Cleaner, greener washing
Washing machines are rated on energy, spin and wash so choose AAA designs.Washing machines are rated on energy, spin and wash so choose AAA designs.
A+AA is also becoming available, meaning you get even greater energy savings.
It’s worth choosing the highest spin speed you can (1,400 rpm +) because an A-rated spin cycle will leave 3 kg of dry clothes with no more than 1.3 kg of water.
By comparison, a wash from a C-rated design would take much longer to dry on the line because it will still hold up to 1.89 kg of water.
It may take a little more energy to spin your clothes but this would be considerably less damaging than having to leave the heating on for an extra few hours to get your clothes dry.Energy-saving tips
Wash everything at 30-40°C – you won’t notice the difference in cleanliness because most of the time clothes only need a quick refresh rather than a deep clean.
Some machines has fuzzy logic sensors that adjust the amount of water used for each wash. If not, your machine will use the same amount of water and energy if it’s cleaning six or 16 shirts.Tumble dryers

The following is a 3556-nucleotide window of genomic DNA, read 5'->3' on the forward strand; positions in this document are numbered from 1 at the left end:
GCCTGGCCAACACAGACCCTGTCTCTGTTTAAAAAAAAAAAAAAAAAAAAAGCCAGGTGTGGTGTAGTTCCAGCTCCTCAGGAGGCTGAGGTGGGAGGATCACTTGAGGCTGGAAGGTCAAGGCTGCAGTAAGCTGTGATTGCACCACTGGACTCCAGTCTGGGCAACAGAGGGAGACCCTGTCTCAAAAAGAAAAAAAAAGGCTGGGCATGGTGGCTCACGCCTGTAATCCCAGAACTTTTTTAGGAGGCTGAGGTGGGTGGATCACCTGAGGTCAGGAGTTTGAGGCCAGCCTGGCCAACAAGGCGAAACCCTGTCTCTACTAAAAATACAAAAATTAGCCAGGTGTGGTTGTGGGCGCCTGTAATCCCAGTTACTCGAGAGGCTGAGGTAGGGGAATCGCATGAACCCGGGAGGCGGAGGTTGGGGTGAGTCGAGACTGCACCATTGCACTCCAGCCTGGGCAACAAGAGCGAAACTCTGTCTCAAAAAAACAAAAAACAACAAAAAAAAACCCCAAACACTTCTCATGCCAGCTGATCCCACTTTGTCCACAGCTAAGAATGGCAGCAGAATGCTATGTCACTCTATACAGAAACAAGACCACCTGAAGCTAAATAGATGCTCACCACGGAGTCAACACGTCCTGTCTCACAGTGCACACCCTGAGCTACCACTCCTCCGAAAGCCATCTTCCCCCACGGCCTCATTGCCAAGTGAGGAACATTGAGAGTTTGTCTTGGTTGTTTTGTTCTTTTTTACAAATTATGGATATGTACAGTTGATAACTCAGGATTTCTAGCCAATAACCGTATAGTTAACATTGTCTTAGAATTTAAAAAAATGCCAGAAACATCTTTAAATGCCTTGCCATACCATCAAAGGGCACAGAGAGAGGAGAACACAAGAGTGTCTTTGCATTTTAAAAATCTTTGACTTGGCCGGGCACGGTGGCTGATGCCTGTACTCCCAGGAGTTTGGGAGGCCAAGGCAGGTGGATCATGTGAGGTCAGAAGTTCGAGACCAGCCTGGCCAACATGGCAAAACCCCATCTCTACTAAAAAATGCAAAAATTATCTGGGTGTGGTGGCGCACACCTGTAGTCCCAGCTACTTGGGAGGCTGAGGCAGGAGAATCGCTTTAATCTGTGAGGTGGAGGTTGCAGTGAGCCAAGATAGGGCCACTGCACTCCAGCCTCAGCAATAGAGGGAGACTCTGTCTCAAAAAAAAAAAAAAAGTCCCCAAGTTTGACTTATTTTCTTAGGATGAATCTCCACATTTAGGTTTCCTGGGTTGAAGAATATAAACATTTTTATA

If you really can’t live without one, spend a little more and choose one of the few A-rated designs such as the AEG T59800.
This uses condensing technology and a heat pump to save half the energy that would otherwise be wasted – 2.1 kWh compared to 3 kWh or 4 kWh for C-rated models.
But remember: the cheapest, most energy-efficient clothes dryer is a clothes line.
Think very carefully before installing a dryer in your home because few items use so much energy to do something that can be done naturally.Top tip
90% of the energy that washing machines use goes to heat the water, so switch to a cooler wash. Today’s washing powders work just as well on low temperatures.
This article is based on an extract from Friends of the Earth's book How Can I Stop Climate Change?
For more top tips on green living see our other articles.